Though President Donald Trump has long been urged to release his income tax records, that's yet to happen officially, leaving many to wonder exactly what his federal taxes looked like in recent years. But earlier this week, The New York Times reported that based on its research, President Trump paid just $750 in income tax for both 2016 and 2017. And according to the Times report, in 10 out of the 15 years before being elected president, Trump paid nothing in income tax.
We still don't have access to Trump's tax returns in an official capacity, so the information being discussed here is strictly based on the New York Times report alone. And the president also insists the report is "fake news," and that he did, in fact, pay more taxes than what's being alleged. During the September 29 presidential debate with Joe Biden, he insisted his tax bill for the years in question was higher than $750.
The perks of being a real estate developer
President Trump was a real estate mogul long before he was elected to lead the U.S., and those business dealings may have created a situation where his tax liability was extremely low. In fact, there are a couple of key tax benefits all real estate investors and developers can benefit from, including those like President Trump with massive real estate holdings.
The first tax break is depreciation, which refers to the loss of a property's value over time. Those who invest in real estate can write down the cost of buildings, building equipment, furnishings, and so forth. But here's the thing: While furniture may lose value in practice over time, buildings tend to appreciate in value over time. Yet from a tax perspective, they're allowed to be treated the opposite -- as if their value is declining year to year, serving as a tax break.
The second tax break real estate investors get to benefit from is the 1031 exchange, which allows developers like President Trump to defer tax liability on the sale of investment properties by using the proceeds of those sales to purchase new property. Normally, selling an investment property could trigger capital gains taxes. But under a 1031 exchange, investors aren't actually receiving those gains, so they're not liable for the taxes associated with them.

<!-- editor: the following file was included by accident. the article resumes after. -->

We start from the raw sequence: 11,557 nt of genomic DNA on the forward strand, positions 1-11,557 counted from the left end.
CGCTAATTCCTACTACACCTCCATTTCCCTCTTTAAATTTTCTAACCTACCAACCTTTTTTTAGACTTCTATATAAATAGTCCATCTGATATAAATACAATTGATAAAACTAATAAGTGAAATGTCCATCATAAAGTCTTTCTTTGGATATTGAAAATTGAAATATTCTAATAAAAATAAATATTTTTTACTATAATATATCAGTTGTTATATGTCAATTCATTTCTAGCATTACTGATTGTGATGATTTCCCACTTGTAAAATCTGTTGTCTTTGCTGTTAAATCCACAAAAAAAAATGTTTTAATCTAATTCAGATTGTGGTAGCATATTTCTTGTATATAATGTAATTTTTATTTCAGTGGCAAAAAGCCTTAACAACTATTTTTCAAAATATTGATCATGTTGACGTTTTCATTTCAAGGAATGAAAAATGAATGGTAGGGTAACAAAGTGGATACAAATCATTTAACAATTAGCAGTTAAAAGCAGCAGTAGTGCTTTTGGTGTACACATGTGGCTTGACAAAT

To be clear, these strategies aren't illegal; real estate investors use them all the time. Also, without actually seeing a copy of Donald Trump's tax returns, which he claims are tied up in an audit, we can't know to what extent he took advantage of depreciation and/or 1031 exchanges. But if the figures being reported are true, it's fair to say President Trump definitely worked the tax system to his advantage, like so many people in the real estate world seek to do.
Of course, this new report on Trump's tax returns is apt to highlight flaws in the tax code that lawmakers may seek to adjust or overturn in the future, so that's something real estate investors will need to be on the lookout for, too.
Meanwhile, the pressure is now on for President Trump to officially release his tax returns despite the audit he alludes to, but it's doubtful he'll do that anytime soon. As such, we'll all need to take the aforementioned report with a grain of salt. Though The New York Times has long been a trusted source, without seeing Trump's taxes themselves, we can't officially know what his tax bill looked like for 2016 or 2017. But it's fair to assume that being a real estate developer worked to his advantage.
Unfair Advantages: How Real Estate Became a Billionaire Factory
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